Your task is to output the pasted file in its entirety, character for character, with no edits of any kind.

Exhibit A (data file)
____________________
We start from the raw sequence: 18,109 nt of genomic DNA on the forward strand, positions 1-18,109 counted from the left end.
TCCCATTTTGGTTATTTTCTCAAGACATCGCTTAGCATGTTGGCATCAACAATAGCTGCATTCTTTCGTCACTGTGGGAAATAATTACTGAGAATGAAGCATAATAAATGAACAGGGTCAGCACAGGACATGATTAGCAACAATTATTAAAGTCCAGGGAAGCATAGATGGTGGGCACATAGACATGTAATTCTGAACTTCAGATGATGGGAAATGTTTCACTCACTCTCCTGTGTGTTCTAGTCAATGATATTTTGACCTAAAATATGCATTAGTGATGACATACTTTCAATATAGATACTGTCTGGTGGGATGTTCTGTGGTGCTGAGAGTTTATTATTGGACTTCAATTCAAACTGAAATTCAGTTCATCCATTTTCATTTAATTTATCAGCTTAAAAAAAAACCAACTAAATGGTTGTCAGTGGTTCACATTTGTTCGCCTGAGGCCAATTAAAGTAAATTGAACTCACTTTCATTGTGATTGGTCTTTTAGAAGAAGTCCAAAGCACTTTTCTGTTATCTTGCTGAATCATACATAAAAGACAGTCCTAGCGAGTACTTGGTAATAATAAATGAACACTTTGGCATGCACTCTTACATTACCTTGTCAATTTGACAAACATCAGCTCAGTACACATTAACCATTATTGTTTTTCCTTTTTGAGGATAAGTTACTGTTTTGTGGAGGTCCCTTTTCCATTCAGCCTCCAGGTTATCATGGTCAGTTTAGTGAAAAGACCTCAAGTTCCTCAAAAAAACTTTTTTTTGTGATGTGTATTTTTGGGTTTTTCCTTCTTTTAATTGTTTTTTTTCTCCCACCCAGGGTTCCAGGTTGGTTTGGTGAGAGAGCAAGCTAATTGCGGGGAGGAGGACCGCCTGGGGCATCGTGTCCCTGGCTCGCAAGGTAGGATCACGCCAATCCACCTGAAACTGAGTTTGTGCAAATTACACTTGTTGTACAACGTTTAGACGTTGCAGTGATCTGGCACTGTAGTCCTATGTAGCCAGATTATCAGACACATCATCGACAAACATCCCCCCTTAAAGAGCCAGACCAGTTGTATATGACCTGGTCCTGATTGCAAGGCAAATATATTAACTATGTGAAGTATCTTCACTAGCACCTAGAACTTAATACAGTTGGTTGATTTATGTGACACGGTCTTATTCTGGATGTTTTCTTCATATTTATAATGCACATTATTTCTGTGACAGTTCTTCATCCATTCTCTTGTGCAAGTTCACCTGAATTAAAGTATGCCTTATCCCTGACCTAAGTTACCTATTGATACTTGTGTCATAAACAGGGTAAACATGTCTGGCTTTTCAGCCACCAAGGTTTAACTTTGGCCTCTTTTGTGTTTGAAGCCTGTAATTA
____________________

We start from the raw sequence: 18,109 nt of genomic DNA on the forward strand, positions 1-18,109 counted from the left end.
TCCCATTTTGGTTATTTTCTCAAGACATCGCTTAGCATGTTGGCATCAACAATAGCTGCATTCTTTCGTCACTGTGGGAAATAATTACTGAGAATGAAGCATAATAAATGAACAGGGTCAGCACAGGACATGATTAGCAACAATTATTAAAGTCCAGGGAAGCATAGATGGTGGGCACATAGACATGTAATTCTGAACTTCAGATGATGGGAAATGTTTCACTCACTCTCCTGTGTGTTCTAGTCAATGATATTTTGACCTAAAATATGCATTAGTGATGACATACTTTCAATATAGATACTGTCTGGTGGGATGTTCTGTGGTGCTGAGAGTTTATTATTGGACTTCAATTCAAACTGAAATTCAGTTCATCCATTTTCATTTAATTTATCAGCTTAAAAAAAAACCAACTAAATGGTTGTCAGTGGTTCACATTTGTTCGCCTGAGGCCAATTAAAGTAAATTGAACTCACTTTCATTGTGATTGGTCTTTTAGAAGAAGTCCAAAGCACTTTTCTGTTATCTTGCTGAATCATACATAAAAGACAGTCCTAGCGAGTACTTGGTAATAATAAATGAACACTTTGGCATGCACTCTTACATTACCTTGTCAATTTGACAAACATCAGCTCAGTACACATTAACCATTATTGTTTTTCCTTTTTGAGGATAAGTTACTGTTTTGTGGAGGTCCCTTTTCCATTCAGCCTCCAGGTTATCATGGTCAGTTTAGTGAAAAGACCTCAAGTTCCTCAAAAAAACTTTTTTTTGTGATGTGTATTTTTGGGTTTTTCCTTCTTTTAATTGTTTTTTTTCTCCCACCCAGGGTTCCAGGTTGGTTTGGTGAGAGAGCAAGCTAATTGCGGGGAGGAGGACCGCCTGGGGCATCGTGTCCCTGGCTCGCAAGGTAGGATCACGCCAATCCACCTGAAACTGAGTTTGTGCAAATTACACTTGTTGTACAACGTTTAGACGTTGCAGTGATCTGGCACTGTAGTCCTATGTAGCCAGATTATCAGACACATCATCGACAAACATCCCCCCTTAAAGAGCCAGACCAGTTGTATATGACCTGGTCCTGATTGCAAGGCAAATATATTAACTATGTGAAGTATCTTCACTAGCACCTAGAACTTAATACAGTTGGTTGATTTATGTGACACGGTCTTATTCTGGATGTTTTCTTCATATTTATAATGCACATTATTTCTGTGACAGTTCTTCATCCATTCTCTTGTGCAAGTTCACCTGAATTAAAGTATGCCTTATCCCTGACCTAAGTTACCTATTGATACTTGTGTCATAAACAGGGTAAACATGTCTGGCTTTTCAGCCACCAAGGTTTAACTTTGGCCTCTTTTGTGTTTGAAGCCTGTAATTA